Turbulence is an extreme economic phenomenon caused by forces, which should have a certain degree of intensity/energy, exhibiting always chaotic behavior. More important, turbulences cannot be captured by a probability density distribution like the Gaussian, because by definition it does not allow for long tails and high peaks―fact indicated by alpha < 2. Alpha < 2 ≥ 1 shows turbulences in the market to which time series belongs to.

The problem of turbulence is one of methodology: markets behave in one of three states: slow, mild and wild. Economists created only one (convenient) method to model all three: “normal distribution”. Moreover, the great majority of econometricians do not admit that normal distribution is unable to model “wild” circumstances, with ∞ variance or undefined mean, proposing^{28} linear, models like GARCH.

GARCH in particular, when volatility jumps, it plugs-in new parameters to make the bell curve grow... and vice versa. The bell distribution is thus treated like a balloon to cope with actual volatility. Moreover, shipping sector and finance are special cases, because their time series―returns, indices or time series―do not follow either Normal distribution or Cauchy distribution…

Very astonishing is the fact that shipping sector since 1741 had time series of dry cargo freight rates, distributed following normal distribution till 1975, as indicated by the prevailing alphas. Turbulences in the sector occurred indeed after 1975: one depression appeared in 1981 till 1987, one in 2009―due to the end-2008 meltdown, and the recent depression―after China’s slowdown―in 2011-2018_{. }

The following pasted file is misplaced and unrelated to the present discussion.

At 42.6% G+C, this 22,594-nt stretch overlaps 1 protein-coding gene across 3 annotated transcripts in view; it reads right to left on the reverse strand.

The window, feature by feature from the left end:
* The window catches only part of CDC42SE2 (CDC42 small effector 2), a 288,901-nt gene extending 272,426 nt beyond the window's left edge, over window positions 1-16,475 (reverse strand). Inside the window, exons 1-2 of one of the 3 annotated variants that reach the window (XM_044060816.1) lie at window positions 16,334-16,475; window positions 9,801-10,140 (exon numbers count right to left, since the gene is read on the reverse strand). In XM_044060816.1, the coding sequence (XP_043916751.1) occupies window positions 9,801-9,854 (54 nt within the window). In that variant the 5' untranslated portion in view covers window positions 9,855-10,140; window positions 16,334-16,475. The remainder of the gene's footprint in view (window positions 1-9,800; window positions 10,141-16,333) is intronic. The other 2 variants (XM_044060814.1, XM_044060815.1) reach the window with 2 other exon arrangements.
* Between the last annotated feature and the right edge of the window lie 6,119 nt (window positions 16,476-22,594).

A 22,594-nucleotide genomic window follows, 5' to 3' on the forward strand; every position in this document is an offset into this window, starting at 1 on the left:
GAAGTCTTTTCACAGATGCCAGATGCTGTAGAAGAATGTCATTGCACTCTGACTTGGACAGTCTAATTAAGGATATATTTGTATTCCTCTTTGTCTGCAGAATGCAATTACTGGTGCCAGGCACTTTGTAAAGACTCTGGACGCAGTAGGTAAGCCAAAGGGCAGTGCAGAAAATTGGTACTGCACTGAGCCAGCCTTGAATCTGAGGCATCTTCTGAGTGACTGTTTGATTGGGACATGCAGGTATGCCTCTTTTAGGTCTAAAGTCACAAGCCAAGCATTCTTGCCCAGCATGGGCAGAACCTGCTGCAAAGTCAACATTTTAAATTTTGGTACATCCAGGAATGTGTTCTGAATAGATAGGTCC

Economists indeed accommodated 3 important concepts: “volatility, uncertainty and risk” into one, i.e. the σ of the bell curve, without reference to the distribution it belongs to. For Cauchy distribution―even if we wanted to define σ―we cannot do it… because variance is ∞ or undefined...

In addition, normality is a phenomenon of…the long run, it appears when recessions, depressions and turbulences, calm/boil down or even disappears from time series! This denies what Keynes wrote in 1936 that ‘in the long run, we are all dead’; because in the long run everything in the economy is more peaceful, as shown by normal distribution… At short time-frames prices vary wildly, and at longer time frames they settle down.

Despite the above, the yearly observations we used for shipping, detected wilderness in the last 13 years (2003-2015) pushing alpha from 2 in the interval [1.70, 1.43]. Shipping companies (and maritime economists) thus may be misled about reality according to the time-frame of data they look at… Minute by minute, hour by hour, day by day, week by week are time-frames that reveal the true wild face of markets; it is then also that decisions are taken… long runs are suitable for plans, but days are only suitable for decisions. Decisions transformed in actions are the blood and the energy for life in the economic organisms like markets. It is this energy that causes turbulences according to its energy, power and intensity.

Goulielmos, A.M. (2018) The Nature of Economic Turbulence: The Power Destructing Economies, with Application to Shipping. Modern Economy, 9, 1023-1044. https://doi.org/10.4236/me.2018.95066